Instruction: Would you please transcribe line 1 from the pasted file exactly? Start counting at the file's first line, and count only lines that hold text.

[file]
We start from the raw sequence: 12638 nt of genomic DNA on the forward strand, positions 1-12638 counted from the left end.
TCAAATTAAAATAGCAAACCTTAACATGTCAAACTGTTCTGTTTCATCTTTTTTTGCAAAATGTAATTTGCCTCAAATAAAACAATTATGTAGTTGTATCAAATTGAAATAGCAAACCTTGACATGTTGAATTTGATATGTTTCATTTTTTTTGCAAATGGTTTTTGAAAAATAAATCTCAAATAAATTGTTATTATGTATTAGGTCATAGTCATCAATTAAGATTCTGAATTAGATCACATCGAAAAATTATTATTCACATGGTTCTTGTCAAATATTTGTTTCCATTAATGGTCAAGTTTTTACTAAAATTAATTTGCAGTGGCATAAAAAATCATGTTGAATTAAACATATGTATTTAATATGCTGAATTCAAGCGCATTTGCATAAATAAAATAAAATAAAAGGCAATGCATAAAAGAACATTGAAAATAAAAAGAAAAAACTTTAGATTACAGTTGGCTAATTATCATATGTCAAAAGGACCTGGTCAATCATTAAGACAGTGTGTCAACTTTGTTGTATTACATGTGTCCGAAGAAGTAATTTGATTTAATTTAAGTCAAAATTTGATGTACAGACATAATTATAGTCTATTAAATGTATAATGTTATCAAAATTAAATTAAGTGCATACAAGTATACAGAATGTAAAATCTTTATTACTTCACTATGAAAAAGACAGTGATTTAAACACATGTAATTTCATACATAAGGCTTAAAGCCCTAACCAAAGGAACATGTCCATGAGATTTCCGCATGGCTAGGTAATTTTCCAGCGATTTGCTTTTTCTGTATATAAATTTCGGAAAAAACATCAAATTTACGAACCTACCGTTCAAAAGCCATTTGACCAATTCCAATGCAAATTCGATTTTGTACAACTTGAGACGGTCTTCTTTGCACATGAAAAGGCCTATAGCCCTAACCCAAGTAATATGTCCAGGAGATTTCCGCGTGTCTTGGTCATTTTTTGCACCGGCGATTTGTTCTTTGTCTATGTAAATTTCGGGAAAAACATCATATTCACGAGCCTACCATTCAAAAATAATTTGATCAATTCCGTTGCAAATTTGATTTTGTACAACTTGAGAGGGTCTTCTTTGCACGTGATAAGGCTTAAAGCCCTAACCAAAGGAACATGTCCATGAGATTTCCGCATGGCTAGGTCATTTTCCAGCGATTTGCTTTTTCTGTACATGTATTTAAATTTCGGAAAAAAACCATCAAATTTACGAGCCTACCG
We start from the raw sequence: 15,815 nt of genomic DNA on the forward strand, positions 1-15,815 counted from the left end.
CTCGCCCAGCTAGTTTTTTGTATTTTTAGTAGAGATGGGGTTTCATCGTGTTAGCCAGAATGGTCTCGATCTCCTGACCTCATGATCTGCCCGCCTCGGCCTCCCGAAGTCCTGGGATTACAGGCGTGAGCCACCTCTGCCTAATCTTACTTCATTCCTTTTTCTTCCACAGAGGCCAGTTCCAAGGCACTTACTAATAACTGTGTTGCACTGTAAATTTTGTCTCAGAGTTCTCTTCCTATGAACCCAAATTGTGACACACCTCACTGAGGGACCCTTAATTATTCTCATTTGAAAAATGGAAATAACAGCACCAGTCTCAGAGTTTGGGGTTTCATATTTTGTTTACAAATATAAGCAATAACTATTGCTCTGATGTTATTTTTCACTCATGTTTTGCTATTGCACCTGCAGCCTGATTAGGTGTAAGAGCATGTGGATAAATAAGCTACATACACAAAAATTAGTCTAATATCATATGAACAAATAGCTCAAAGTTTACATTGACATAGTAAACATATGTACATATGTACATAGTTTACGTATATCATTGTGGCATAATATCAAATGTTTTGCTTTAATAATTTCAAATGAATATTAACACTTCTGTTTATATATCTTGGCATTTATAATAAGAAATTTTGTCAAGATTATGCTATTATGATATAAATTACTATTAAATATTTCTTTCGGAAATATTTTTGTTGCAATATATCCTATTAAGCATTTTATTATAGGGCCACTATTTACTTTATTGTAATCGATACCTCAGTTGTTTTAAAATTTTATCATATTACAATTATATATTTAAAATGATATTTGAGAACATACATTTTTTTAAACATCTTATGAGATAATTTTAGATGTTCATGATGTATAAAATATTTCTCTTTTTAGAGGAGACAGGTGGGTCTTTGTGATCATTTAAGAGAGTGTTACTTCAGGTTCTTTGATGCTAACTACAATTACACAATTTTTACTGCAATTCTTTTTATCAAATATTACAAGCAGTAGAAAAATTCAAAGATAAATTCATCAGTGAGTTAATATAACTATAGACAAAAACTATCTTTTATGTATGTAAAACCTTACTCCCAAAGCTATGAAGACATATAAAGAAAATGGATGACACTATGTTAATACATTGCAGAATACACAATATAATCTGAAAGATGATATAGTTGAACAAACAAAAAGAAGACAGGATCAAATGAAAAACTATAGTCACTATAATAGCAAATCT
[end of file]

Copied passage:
We start from the raw sequence: 12638 nt of genomic DNA on the forward strand, positions 1-12638 counted from the left end.